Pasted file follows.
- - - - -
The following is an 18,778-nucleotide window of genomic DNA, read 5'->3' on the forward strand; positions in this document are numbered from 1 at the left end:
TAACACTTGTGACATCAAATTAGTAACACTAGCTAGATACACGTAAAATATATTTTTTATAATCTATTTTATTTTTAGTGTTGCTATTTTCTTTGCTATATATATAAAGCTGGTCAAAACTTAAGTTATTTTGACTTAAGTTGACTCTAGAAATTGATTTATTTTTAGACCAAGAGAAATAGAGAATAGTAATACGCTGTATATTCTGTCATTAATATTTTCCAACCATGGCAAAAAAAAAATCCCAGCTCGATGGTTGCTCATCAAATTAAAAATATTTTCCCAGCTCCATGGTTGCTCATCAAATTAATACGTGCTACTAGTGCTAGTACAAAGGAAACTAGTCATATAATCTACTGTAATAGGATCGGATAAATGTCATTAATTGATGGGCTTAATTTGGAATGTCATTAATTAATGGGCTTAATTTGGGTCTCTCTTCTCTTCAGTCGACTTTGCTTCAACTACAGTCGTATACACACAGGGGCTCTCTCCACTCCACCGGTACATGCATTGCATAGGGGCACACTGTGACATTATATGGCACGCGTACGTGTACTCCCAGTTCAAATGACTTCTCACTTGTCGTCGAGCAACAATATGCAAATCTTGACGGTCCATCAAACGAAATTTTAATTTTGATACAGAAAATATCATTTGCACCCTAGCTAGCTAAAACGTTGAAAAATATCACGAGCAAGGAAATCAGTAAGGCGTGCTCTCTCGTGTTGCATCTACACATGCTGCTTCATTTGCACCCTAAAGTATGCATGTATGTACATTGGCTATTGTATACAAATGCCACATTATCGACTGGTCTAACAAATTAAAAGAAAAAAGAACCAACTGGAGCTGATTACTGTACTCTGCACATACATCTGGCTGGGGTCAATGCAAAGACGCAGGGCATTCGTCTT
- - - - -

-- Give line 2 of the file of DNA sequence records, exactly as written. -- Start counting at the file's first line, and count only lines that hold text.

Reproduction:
TAACACTTGTGACATCAAATTAGTAACACTAGCTAGATACACGTAAAATATATTTTTTATAATCTATTTTATTTTTAGTGTTGCTATTTTCTTTGCTATATATATAAAGCTGGTCAAAACTTAAGTTATTTTGACTTAAGTTGACTCTAGAAATTGATTTATTTTTAGACCAAGAGAAATAGAGAATAGTAATACGCTGTATATTCTGTCATTAATATTTTCCAACCATGGCAAAAAAAAAATCCCAGCTCGATGGTTGCTCATCAAATTAAAAATATTTTCCCAGCTCCATGGTTGCTCATCAAATTAATACGTGCTACTAGTGCTAGTACAAAGGAAACTAGTCATATAATCTACTGTAATAGGATCGGATAAATGTCATTAATTGATGGGCTTAATTTGGAATGTCATTAATTAATGGGCTTAATTTGGGTCTCTCTTCTCTTCAGTCGACTTTGCTTCAACTACAGTCGTATACACACAGGGGCTCTCTCCACTCCACCGGTACATGCATTGCATAGGGGCACACTGTGACATTATATGGCACGCGTACGTGTACTCCCAGTTCAAATGACTTCTCACTTGTCGTCGAGCAACAATATGCAAATCTTGACGGTCCATCAAACGAAATTTTAATTTTGATACAGAAAATATCATTTGCACCCTAGCTAGCTAAAACGTTGAAAAATATCACGAGCAAGGAAATCAGTAAGGCGTGCTCTCTCGTGTTGCATCTACACATGCTGCTTCATTTGCACCCTAAAGTATGCATGTATGTACATTGGCTATTGTATACAAATGCCACATTATCGACTGGTCTAACAAATTAAAAGAAAAAAGAACCAACTGGAGCTGATTACTGTACTCTGCACATACATCTGGCTGGGGTCAATGCAAAGACGCAGGGCATTCGTCTT